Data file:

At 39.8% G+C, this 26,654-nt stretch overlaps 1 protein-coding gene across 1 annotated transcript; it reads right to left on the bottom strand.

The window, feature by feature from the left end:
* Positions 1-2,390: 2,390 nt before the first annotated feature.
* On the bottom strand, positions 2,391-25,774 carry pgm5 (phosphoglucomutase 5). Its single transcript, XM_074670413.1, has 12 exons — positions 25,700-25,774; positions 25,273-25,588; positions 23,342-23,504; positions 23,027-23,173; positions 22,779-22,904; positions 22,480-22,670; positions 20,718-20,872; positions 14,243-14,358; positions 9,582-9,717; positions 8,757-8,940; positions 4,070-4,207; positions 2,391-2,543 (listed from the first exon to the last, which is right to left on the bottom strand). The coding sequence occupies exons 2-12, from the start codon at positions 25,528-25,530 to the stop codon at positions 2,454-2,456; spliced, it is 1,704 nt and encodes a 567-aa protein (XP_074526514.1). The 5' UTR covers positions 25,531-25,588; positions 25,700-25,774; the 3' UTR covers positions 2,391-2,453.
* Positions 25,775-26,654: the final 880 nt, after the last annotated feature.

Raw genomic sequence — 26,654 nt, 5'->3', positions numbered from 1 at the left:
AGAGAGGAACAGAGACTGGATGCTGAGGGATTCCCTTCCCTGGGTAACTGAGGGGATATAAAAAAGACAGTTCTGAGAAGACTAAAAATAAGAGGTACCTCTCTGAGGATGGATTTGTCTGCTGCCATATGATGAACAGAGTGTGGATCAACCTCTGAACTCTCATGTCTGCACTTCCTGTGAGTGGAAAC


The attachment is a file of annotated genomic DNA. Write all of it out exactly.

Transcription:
At 39.8% G+C, this 26,654-nt stretch overlaps 1 protein-coding gene across 1 annotated transcript; it reads right to left on the bottom strand.

The window, feature by feature from the left end:
* Positions 1-2,390: 2,390 nt before the first annotated feature.
* On the bottom strand, positions 2,391-25,774 carry pgm5 (phosphoglucomutase 5). Its single transcript, XM_074670413.1, has 12 exons — positions 25,700-25,774; positions 25,273-25,588; positions 23,342-23,504; positions 23,027-23,173; positions 22,779-22,904; positions 22,480-22,670; positions 20,718-20,872; positions 14,243-14,358; positions 9,582-9,717; positions 8,757-8,940; positions 4,070-4,207; positions 2,391-2,543 (listed from the first exon to the last, which is right to left on the bottom strand). The coding sequence occupies exons 2-12, from the start codon at positions 25,528-25,530 to the stop codon at positions 2,454-2,456; spliced, it is 1,704 nt and encodes a 567-aa protein (XP_074526514.1). The 5' UTR covers positions 25,531-25,588; positions 25,700-25,774; the 3' UTR covers positions 2,391-2,453.
* Positions 25,775-26,654: the final 880 nt, after the last annotated feature.

Raw genomic sequence — 26,654 nt, 5'->3', positions numbered from 1 at the left:
AGAGAGGAACAGAGACTGGATGCTGAGGGATTCCCTTCCCTGGGTAACTGAGGGGATATAAAAAAGACAGTTCTGAGAAGACTAAAAATAAGAGGTACCTCTCTGAGGATGGATTTGTCTGCTGCCATATGATGAACAGAGTGTGGATCAACCTCTGAACTCTCATGTCTGCACTTCCTGTGAGTGGAAAC